China determined to expand yuan trading abroad

10:10, January 13, 2011      

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A Chinese bank says its New York City branch has begun offering accounts denominated in yuan in a new move to expand the currency's global reach.

Beijing is trying to reduce reliance on the U.S. dollar by promoting the yuan, for trade and finance. It is promoting Hong Kong as an offshore market for foreigners to conduct yuan business separate from the mainland.

Hong Kong banks began handling yuan transactions with the mainland last year and the World Bank and some foreign companies have sold yuan bonds.

Bank of China Ltd. says customers of its Chinatown branch in New York will be allowed to trade yuan for dollars and can wire yuan to or from China.

In a statement on its website, the bank said account holders can exchange up to the yuan equivalent of $4,000 per day, with a limit of $20,000 per year, while the limits are half those levels for non-account customers.

"They are trying to expand the scope of people who can hold yuan and that increases demand," The Associated Press quoted Daniel Hui, a foreign exchange strategist for HSBC Corp in Hong Kong, as saying.

Still, Hui said Chinese restrictions on money flows into and out of the mainland mean foreign customers who want to trade yuan will be limited to the Hong Kong market.

China is the world's biggest exporter and the second-largest economy behind the United States but its exporters receive mostly U.S. dollars for their goods. Being paid in yuan would help them eliminate uncertainty about exchange rate changes. It also might help to promote China as the center of an Asian regional trading area.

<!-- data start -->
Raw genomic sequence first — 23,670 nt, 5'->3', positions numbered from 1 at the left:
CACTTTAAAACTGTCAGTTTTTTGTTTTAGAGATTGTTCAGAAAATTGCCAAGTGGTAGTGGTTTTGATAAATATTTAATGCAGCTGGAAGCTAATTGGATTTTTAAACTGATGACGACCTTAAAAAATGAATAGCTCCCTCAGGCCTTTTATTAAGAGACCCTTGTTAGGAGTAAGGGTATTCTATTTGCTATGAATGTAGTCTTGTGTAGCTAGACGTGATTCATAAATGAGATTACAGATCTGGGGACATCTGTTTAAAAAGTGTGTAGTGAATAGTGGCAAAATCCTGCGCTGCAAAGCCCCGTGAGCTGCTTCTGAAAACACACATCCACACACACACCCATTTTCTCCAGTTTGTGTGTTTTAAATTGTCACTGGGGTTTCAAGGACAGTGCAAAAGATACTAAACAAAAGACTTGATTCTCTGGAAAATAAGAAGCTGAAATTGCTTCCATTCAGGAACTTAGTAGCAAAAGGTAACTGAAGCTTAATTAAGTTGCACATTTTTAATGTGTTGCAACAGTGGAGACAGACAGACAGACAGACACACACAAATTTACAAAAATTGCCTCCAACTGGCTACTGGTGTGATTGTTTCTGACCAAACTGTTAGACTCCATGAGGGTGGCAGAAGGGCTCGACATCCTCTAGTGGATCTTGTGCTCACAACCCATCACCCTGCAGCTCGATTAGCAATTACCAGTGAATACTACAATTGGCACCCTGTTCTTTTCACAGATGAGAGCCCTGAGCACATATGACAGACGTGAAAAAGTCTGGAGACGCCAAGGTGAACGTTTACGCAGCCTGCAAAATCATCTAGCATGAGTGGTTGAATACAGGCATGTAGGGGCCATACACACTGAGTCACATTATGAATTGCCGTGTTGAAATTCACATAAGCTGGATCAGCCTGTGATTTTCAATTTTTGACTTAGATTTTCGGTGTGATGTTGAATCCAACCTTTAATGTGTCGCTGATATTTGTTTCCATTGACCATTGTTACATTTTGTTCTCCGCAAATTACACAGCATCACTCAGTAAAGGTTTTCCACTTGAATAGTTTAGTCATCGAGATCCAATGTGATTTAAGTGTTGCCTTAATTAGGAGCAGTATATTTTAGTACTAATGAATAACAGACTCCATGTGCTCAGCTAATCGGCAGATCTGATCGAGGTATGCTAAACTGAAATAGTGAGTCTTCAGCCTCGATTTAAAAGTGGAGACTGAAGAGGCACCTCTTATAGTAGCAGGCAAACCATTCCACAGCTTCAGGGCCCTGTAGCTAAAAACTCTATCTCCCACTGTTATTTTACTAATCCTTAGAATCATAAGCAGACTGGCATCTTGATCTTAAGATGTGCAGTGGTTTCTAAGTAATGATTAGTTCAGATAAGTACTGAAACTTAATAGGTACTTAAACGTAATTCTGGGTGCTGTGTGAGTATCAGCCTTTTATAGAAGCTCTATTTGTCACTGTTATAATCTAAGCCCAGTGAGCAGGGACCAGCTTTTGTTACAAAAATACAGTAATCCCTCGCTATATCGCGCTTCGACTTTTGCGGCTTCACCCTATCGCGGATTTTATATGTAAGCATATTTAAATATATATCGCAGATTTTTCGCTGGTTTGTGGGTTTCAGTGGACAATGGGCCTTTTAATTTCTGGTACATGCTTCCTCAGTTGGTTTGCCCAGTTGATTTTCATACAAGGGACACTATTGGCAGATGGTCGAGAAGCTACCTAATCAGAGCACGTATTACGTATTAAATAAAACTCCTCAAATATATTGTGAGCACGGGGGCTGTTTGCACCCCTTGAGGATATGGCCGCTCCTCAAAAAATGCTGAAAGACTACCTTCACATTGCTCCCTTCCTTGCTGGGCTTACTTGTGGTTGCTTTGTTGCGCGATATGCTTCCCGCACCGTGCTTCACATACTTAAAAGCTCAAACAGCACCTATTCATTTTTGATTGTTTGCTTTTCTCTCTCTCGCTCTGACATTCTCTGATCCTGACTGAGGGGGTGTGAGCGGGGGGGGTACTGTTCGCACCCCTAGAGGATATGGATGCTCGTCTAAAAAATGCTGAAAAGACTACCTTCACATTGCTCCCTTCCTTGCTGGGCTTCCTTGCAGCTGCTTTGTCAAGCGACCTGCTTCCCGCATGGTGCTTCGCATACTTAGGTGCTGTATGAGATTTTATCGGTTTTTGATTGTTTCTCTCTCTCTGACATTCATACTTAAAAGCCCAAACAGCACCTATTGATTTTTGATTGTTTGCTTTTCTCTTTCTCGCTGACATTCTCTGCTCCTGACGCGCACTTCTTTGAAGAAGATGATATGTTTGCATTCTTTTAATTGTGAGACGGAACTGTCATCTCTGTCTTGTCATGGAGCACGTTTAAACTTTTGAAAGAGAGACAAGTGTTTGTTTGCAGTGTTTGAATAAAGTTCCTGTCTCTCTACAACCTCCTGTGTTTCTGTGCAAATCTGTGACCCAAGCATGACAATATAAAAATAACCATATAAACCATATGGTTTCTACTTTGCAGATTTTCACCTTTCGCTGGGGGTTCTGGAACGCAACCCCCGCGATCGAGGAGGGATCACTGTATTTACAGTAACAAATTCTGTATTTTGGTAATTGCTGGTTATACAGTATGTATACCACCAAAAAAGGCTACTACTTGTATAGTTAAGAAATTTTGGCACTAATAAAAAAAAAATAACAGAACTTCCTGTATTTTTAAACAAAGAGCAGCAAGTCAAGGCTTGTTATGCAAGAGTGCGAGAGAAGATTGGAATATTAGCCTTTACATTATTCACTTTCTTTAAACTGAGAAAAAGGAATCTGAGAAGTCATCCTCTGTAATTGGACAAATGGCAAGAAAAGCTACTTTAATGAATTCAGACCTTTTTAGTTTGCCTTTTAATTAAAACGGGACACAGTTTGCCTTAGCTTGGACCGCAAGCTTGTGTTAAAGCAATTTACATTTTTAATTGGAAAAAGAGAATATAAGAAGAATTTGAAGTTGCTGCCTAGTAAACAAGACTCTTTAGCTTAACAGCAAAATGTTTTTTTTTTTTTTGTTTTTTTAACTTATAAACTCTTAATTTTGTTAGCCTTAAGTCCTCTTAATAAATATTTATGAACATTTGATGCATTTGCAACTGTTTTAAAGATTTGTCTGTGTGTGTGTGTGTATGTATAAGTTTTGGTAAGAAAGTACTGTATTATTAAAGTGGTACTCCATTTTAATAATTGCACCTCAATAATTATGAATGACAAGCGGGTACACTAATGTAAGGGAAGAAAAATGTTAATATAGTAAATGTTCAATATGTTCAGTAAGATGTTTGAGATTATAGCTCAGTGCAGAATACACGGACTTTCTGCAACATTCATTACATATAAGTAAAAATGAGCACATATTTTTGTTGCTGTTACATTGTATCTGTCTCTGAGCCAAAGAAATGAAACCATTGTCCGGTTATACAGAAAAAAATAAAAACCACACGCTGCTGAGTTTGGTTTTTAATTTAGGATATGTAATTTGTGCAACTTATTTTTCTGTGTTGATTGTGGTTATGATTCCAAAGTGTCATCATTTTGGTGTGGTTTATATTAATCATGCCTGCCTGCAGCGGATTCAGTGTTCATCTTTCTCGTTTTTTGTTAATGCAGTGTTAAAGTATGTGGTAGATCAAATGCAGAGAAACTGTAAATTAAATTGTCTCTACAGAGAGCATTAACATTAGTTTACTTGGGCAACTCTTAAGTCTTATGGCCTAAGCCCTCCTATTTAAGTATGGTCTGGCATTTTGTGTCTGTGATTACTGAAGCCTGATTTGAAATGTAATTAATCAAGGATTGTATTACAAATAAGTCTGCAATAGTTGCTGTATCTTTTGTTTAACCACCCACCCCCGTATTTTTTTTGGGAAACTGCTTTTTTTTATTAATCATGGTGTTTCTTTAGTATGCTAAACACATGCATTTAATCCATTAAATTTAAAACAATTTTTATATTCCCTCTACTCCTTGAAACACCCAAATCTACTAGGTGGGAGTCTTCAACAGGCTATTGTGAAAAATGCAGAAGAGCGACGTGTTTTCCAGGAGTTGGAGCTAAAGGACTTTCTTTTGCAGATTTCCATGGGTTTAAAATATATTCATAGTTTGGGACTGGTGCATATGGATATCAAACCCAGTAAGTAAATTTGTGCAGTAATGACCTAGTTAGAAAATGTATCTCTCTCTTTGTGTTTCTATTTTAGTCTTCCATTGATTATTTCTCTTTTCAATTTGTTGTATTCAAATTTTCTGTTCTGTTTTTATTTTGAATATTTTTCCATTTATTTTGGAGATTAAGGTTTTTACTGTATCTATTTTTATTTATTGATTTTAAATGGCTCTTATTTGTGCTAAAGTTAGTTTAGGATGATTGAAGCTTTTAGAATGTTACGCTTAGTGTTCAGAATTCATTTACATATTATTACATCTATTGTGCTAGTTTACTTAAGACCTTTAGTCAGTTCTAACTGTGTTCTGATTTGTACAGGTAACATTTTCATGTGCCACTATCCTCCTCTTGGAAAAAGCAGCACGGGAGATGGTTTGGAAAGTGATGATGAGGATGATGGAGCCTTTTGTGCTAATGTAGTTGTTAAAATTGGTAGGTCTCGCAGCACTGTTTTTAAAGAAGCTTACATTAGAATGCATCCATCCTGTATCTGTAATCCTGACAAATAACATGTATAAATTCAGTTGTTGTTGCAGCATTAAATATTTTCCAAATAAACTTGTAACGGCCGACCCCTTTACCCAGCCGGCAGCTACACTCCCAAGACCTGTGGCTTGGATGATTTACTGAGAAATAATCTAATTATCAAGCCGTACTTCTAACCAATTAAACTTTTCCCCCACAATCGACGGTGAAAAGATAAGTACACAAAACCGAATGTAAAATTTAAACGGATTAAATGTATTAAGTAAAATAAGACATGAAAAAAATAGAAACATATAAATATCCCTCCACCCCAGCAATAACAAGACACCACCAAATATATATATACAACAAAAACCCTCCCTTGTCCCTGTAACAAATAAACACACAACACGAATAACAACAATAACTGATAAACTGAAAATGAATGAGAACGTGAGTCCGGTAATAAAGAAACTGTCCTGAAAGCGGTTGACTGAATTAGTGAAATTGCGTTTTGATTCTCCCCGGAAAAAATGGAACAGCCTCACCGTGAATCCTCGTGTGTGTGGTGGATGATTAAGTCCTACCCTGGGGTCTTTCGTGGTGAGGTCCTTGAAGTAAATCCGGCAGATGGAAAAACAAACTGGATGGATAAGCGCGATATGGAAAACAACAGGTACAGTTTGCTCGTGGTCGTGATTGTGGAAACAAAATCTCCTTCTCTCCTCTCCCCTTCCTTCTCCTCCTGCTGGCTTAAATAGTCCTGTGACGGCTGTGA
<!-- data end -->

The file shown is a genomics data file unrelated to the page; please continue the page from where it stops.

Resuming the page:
China's leaders have said they will eventually let the yuan trade freely but say relaxing controls too abruptly would damage its financial system.

Beijing promised more exchange rate flexibility in June and the currency has risen by about 3.5 percent against the dollar since then. Analysts expect another 5 percent gain this year.

Economists say the process of making the yuan an international currency on the level of the U.S. dollar, euro or yen will take years and depend on factors such as how many foreign companies want to use it.

China's central bank governor, Zhou Xiao-chuan, called in 2009 for a new global currency managed by the International Monetary Fund to replace the dollar for trade and storing reserves. Economists say such a change is unlikely, but the comments reflected Beijing's unease about the dollar, which it uses for the bulk of its trade and to store an estimated one-half of its $2.85 trillion in reserves.

Agencies / People's Daily Online


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